Introspection fragment matching

The Prismic GraphQL API uses Union types in a number of places. In order to accurately map these fields for those of you using Apollo, you will need to use the IntrospectionFragmentMatcher as explained in the Apollo GraphQL docs. Here we will discuss how to do this in your project.

Note that the examples in this article is inspired by Chandu's excellent article on this topic. You can read it here.

Schema query to retrieve the fragment types

The first step is to create a file that will query the GraphQL schema from the API and save the results in a JSON file. Below you can find what the file should look like.

Update the repo ID

In the example below you'll need to update the Prismic repo ID. For example, if your repository url is, then your repo ID is my-awesome-repo.

const fetch = require('node-fetch');
const fs = require('fs');

const repoId = 'your-repo-name'; // Update this with your repo id

  .then((r) => r.json())
  .then((data) => {
    const ref = data.refs.find((r) => === 'master');
    if (!ref) return;
        headers: {
          'prismic-ref': ref.ref,
      .then((result) => result.json())
      .then((result) => {
        const filteredResults = result;
        const filteredData =
          (type) => type.possibleTypes !== null,
        ); = filteredData;
        fs.writeFileSync('./src/utils/fragmentTypes.json', JSON.stringify(, (err) => {
          if (err) {
            console.error('Error writing fragmentTypes file', err);
          } else {
            console.log('Fragment types successfully extracted!');

What this is doing is pretty straightforward. First, it is making an Introspection query to the GraphQL API. Here is the GraphQL query being made:

  __schema {
    types {
      possibleTypes {

Then it takes the results and filters out any object with a null value for the possibleTypes field. After this, it takes the remaining types and stores them in a JSON file named /src/utils/fragmentTypes.json.

Pass the fragment types to the InMemoryCache

Next you'll need to use the fragment types when you instantiate the client object. Again you'll see that you'll need to update the following code snippet with your repo id.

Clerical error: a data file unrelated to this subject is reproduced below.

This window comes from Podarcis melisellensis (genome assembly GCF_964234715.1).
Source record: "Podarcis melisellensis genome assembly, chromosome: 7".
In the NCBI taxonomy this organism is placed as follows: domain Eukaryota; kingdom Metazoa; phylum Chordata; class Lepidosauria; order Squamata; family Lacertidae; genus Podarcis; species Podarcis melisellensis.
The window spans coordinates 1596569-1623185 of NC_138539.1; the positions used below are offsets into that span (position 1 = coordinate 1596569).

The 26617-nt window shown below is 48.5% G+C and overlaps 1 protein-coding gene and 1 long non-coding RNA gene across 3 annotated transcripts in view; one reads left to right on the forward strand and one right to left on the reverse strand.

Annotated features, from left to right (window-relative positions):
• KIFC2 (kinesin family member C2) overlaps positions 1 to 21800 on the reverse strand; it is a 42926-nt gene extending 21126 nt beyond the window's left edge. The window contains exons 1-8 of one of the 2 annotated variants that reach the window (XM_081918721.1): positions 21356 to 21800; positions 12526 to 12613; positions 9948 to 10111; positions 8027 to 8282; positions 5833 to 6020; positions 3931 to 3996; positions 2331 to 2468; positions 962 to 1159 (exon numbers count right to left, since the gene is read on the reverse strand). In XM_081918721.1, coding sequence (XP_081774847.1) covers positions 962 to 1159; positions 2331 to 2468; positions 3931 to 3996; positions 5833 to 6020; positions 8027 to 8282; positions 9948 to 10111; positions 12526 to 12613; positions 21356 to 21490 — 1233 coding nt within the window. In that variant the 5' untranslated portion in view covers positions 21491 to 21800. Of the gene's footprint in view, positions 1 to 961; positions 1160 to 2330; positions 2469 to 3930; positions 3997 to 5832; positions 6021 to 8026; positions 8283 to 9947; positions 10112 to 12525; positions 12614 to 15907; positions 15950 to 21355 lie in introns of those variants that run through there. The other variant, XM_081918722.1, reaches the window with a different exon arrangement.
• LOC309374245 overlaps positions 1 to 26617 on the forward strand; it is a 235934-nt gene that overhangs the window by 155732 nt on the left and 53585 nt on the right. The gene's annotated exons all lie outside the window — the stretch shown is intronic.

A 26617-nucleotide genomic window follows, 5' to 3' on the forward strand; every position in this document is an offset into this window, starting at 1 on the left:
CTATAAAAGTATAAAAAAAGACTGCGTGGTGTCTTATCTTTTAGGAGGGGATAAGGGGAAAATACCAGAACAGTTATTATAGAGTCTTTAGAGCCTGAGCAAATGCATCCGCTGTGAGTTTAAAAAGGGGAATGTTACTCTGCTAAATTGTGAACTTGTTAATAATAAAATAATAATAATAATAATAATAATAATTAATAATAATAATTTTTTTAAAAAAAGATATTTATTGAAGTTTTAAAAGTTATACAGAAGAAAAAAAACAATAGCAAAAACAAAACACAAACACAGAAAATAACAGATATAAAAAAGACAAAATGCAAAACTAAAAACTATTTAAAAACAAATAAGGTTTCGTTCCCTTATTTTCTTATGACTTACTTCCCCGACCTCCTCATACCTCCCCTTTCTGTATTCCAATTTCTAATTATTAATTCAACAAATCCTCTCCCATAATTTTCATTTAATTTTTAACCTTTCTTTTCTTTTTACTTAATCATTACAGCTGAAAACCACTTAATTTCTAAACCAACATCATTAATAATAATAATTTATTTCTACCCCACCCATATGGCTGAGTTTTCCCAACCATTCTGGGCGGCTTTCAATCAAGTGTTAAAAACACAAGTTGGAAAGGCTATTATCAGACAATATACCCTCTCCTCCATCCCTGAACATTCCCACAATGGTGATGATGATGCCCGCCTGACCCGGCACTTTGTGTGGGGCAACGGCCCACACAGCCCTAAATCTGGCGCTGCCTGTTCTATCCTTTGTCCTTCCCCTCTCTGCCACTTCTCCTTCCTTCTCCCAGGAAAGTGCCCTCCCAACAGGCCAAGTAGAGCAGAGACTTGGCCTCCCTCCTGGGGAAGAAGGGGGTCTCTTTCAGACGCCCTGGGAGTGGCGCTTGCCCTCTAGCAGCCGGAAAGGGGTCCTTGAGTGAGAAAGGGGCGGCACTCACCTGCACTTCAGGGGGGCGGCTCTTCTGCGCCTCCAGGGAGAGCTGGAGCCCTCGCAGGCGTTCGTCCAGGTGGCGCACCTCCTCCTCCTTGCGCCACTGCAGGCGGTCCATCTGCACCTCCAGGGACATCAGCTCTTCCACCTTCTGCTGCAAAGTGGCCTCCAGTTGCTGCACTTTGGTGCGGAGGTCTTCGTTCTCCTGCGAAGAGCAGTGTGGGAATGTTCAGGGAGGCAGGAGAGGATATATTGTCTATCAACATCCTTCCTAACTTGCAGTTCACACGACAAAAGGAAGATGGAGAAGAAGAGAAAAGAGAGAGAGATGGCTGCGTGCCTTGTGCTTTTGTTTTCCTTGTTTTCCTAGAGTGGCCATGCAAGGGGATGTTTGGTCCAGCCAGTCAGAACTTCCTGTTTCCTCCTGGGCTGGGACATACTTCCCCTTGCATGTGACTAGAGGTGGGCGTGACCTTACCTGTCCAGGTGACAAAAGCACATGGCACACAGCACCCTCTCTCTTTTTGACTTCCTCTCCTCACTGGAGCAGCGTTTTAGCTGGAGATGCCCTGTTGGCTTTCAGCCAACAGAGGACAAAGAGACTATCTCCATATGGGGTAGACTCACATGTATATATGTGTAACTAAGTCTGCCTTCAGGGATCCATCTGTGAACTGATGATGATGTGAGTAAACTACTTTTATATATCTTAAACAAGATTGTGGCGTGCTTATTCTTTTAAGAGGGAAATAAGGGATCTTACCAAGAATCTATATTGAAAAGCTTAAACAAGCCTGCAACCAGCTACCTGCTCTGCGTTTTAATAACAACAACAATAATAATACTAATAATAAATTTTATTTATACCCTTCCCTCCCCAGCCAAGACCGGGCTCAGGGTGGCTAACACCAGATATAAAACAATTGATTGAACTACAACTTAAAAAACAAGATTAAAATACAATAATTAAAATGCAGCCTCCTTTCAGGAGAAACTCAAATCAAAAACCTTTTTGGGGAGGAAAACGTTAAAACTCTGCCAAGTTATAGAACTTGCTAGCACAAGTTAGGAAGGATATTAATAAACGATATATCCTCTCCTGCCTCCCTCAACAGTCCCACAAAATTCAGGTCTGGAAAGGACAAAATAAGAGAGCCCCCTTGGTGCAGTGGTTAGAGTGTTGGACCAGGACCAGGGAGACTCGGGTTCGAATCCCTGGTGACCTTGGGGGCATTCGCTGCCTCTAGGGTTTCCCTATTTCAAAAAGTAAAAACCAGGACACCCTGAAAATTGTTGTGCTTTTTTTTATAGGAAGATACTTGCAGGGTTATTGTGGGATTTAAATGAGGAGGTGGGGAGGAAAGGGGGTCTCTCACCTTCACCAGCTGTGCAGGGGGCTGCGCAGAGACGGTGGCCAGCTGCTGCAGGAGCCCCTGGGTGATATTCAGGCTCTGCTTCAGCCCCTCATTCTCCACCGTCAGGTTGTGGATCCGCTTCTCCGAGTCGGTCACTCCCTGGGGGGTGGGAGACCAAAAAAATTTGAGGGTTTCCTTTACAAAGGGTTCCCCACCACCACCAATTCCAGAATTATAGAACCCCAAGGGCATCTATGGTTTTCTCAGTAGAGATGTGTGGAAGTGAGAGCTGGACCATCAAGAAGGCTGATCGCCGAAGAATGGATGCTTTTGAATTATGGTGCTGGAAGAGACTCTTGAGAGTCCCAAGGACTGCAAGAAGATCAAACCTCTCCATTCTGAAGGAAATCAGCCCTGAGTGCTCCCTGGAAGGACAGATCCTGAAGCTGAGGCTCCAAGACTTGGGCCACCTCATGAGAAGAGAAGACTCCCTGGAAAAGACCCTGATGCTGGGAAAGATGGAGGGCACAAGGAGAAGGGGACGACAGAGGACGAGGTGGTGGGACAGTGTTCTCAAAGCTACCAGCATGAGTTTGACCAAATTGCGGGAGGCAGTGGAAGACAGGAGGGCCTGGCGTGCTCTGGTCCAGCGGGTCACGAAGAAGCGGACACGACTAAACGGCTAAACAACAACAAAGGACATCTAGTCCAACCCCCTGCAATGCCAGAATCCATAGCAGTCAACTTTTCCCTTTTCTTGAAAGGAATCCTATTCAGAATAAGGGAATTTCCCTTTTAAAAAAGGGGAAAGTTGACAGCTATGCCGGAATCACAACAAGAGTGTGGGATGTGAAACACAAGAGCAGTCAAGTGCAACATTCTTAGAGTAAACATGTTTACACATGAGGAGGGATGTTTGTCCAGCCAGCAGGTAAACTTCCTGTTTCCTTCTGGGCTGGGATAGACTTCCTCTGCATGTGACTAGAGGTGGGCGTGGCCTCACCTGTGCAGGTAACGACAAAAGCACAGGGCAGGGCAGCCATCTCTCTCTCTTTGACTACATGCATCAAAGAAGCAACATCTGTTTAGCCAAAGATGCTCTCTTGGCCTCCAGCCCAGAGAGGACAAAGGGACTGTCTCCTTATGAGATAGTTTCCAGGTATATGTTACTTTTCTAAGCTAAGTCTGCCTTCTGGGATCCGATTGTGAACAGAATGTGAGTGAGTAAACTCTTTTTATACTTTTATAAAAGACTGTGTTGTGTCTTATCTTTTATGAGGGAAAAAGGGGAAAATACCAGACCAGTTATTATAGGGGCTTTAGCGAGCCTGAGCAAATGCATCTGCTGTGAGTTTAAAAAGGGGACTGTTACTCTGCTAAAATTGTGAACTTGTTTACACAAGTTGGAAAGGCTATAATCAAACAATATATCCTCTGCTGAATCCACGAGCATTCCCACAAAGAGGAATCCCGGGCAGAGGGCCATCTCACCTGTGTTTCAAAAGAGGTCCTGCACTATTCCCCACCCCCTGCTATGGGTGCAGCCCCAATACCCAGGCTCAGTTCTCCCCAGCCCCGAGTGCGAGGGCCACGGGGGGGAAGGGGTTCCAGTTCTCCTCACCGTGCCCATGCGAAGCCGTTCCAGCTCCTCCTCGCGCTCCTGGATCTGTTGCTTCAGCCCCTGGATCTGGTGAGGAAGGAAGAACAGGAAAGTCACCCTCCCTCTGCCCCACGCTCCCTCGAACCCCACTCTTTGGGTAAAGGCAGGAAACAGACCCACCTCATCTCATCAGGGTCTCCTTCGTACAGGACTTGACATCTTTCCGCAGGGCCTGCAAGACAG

import { PrismicLink } from 'apollo-link-prismic';
import { InMemoryCache, IntrospectionFragmentMatcher } from 'apollo-cache-inmemory';
import ApolloClient from 'apollo-client';
import fragmentTypes from './fragmentTypes.json'; // You may have to update this path

const apiEndpoint = ''; // Update this with your repo id
const fragmentMatcher = new IntrospectionFragmentMatcher(
  { introspectionQueryResultData: fragmentTypes },

export const client = new ApolloClient({
  link: PrismicLink({ uri: apiEndpoint }),
  cache: new InMemoryCache({ fragmentMatcher }),

Build and save the fragment types

With all this in place, the final step is to run the first file that you created. When using Node, you can add the following script to build the fragment types file. Add this to the "scripts" section of your package.json:

"build-fragment": "node src/utils/schemaQuery.js"

Now when you run npm run build-fragment, the fragment types will be retrieved and stored in the /src/utils/fragmentTypes.json file.

To ensure that your fragment types are always up-to-date it's recommended that you run the build-fragment command when running your development server or creating your production build. Here's an example of how to modify the scripts in your package.json file:

"scripts": {
  "start": "npm run build-fragment && react-scripts start",
  "build": "npm run build-fragment && react-scripts build",
  "build-fragment": "node src/utils/schemaQuery.js"

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